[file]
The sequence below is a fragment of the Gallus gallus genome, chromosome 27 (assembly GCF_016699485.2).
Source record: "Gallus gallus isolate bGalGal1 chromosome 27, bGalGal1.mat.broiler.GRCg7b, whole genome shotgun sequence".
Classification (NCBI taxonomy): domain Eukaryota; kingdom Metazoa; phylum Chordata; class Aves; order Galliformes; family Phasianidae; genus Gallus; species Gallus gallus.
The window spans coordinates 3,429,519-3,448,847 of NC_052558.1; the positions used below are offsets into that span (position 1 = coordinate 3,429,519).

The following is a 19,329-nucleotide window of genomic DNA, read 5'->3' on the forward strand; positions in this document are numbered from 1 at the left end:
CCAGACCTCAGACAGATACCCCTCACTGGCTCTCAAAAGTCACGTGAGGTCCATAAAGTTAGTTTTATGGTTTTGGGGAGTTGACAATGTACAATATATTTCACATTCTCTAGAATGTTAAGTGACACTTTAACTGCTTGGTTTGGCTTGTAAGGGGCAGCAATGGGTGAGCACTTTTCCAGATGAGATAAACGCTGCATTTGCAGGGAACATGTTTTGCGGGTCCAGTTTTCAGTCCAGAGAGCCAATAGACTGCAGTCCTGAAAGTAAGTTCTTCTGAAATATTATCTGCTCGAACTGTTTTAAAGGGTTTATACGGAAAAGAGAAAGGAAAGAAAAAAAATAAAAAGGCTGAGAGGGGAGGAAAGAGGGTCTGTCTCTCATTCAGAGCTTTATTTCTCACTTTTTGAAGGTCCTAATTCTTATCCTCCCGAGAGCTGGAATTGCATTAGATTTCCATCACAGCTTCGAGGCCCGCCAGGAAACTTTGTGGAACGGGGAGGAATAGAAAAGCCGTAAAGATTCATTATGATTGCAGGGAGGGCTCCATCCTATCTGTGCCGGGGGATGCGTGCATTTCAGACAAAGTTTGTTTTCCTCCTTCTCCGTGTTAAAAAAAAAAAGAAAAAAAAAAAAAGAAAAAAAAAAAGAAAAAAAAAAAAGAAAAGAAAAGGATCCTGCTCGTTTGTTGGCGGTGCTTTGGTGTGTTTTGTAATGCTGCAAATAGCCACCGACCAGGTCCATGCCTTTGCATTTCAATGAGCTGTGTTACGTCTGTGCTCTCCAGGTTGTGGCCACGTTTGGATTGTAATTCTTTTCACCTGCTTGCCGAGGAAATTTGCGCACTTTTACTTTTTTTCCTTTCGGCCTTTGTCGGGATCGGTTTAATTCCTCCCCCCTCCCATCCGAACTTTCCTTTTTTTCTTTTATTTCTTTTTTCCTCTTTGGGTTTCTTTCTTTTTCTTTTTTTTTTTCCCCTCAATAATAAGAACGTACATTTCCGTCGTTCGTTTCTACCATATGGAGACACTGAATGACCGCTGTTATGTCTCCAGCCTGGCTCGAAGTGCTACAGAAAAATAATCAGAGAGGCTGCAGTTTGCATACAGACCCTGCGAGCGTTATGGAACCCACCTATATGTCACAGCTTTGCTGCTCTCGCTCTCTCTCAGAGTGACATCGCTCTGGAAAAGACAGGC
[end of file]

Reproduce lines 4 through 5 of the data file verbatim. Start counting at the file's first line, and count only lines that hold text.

The window spans coordinates 3,429,519-3,448,847 of NC_052558.1; the positions used below are offsets into that span (position 1 = coordinate 3,429,519).

The following is a 19,329-nucleotide window of genomic DNA, read 5'->3' on the forward strand; positions in this document are numbered from 1 at the left end: